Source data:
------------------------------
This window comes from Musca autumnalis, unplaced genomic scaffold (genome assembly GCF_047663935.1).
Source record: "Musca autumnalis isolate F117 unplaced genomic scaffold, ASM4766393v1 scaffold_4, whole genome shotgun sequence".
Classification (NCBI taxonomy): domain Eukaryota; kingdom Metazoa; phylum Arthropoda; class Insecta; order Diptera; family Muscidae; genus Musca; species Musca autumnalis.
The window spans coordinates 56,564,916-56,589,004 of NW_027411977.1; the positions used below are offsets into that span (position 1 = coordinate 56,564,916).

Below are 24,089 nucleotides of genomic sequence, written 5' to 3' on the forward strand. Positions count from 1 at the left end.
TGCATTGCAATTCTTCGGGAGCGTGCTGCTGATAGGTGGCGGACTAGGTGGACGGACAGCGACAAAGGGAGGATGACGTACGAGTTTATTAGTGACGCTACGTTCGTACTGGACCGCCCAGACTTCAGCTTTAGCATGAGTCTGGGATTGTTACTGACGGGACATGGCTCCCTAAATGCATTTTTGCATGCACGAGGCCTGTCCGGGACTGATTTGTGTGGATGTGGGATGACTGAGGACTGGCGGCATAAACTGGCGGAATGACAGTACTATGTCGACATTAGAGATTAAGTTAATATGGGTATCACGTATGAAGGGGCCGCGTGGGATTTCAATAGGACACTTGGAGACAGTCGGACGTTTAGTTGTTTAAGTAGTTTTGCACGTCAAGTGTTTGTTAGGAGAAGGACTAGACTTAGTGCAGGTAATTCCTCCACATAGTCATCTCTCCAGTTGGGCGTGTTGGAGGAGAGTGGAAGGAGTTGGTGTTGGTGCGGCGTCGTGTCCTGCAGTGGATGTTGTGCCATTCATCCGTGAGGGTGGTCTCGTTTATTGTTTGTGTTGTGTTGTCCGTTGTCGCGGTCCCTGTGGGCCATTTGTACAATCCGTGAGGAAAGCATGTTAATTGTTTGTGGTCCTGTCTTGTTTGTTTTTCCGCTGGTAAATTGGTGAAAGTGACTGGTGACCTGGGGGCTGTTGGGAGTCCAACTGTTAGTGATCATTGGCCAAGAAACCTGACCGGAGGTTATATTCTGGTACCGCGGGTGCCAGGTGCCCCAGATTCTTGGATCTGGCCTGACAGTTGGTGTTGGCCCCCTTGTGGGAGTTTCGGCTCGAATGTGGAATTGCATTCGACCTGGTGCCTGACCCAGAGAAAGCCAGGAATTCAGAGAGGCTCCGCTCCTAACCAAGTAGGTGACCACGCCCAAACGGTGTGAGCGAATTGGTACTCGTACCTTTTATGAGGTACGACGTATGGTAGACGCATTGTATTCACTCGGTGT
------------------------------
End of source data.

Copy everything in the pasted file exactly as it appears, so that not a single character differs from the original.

This window comes from Musca autumnalis, unplaced genomic scaffold (genome assembly GCF_047663935.1).
Source record: "Musca autumnalis isolate F117 unplaced genomic scaffold, ASM4766393v1 scaffold_4, whole genome shotgun sequence".
Classification (NCBI taxonomy): domain Eukaryota; kingdom Metazoa; phylum Arthropoda; class Insecta; order Diptera; family Muscidae; genus Musca; species Musca autumnalis.
The window spans coordinates 56,564,916-56,589,004 of NW_027411977.1; the positions used below are offsets into that span (position 1 = coordinate 56,564,916).

Below are 24,089 nucleotides of genomic sequence, written 5' to 3' on the forward strand. Positions count from 1 at the left end.
TGCATTGCAATTCTTCGGGAGCGTGCTGCTGATAGGTGGCGGACTAGGTGGACGGACAGCGACAAAGGGAGGATGACGTACGAGTTTATTAGTGACGCTACGTTCGTACTGGACCGCCCAGACTTCAGCTTTAGCATGAGTCTGGGATTGTTACTGACGGGACATGGCTCCCTAAATGCATTTTTGCATGCACGAGGCCTGTCCGGGACTGATTTGTGTGGATGTGGGATGACTGAGGACTGGCGGCATAAACTGGCGGAATGACAGTACTATGTCGACATTAGAGATTAAGTTAATATGGGTATCACGTATGAAGGGGCCGCGTGGGATTTCAATAGGACACTTGGAGACAGTCGGACGTTTAGTTGTTTAAGTAGTTTTGCACGTCAAGTGTTTGTTAGGAGAAGGACTAGACTTAGTGCAGGTAATTCCTCCACATAGTCATCTCTCCAGTTGGGCGTGTTGGAGGAGAGTGGAAGGAGTTGGTGTTGGTGCGGCGTCGTGTCCTGCAGTGGATGTTGTGCCATTCATCCGTGAGGGTGGTCTCGTTTATTGTTTGTGTTGTGTTGTCCGTTGTCGCGGTCCCTGTGGGCCATTTGTACAATCCGTGAGGAAAGCATGTTAATTGTTTGTGGTCCTGTCTTGTTTGTTTTTCCGCTGGTAAATTGGTGAAAGTGACTGGTGACCTGGGGGCTGTTGGGAGTCCAACTGTTAGTGATCATTGGCCAAGAAACCTGACCGGAGGTTATATTCTGGTACCGCGGGTGCCAGGTGCCCCAGATTCTTGGATCTGGCCTGACAGTTGGTGTTGGCCCCCTTGTGGGAGTTTCGGCTCGAATGTGGAATTGCATTCGACCTGGTGCCTGACCCAGAGAAAGCCAGGAATTCAGAGAGGCTCCGCTCCTAACCAAGTAGGTGACCACGCCCAAACGGTGTGAGCGAATTGGTACTCGTACCTTTTATGAGGTACGACGTATGGTAGACGCATTGTATTCACTCGGTGT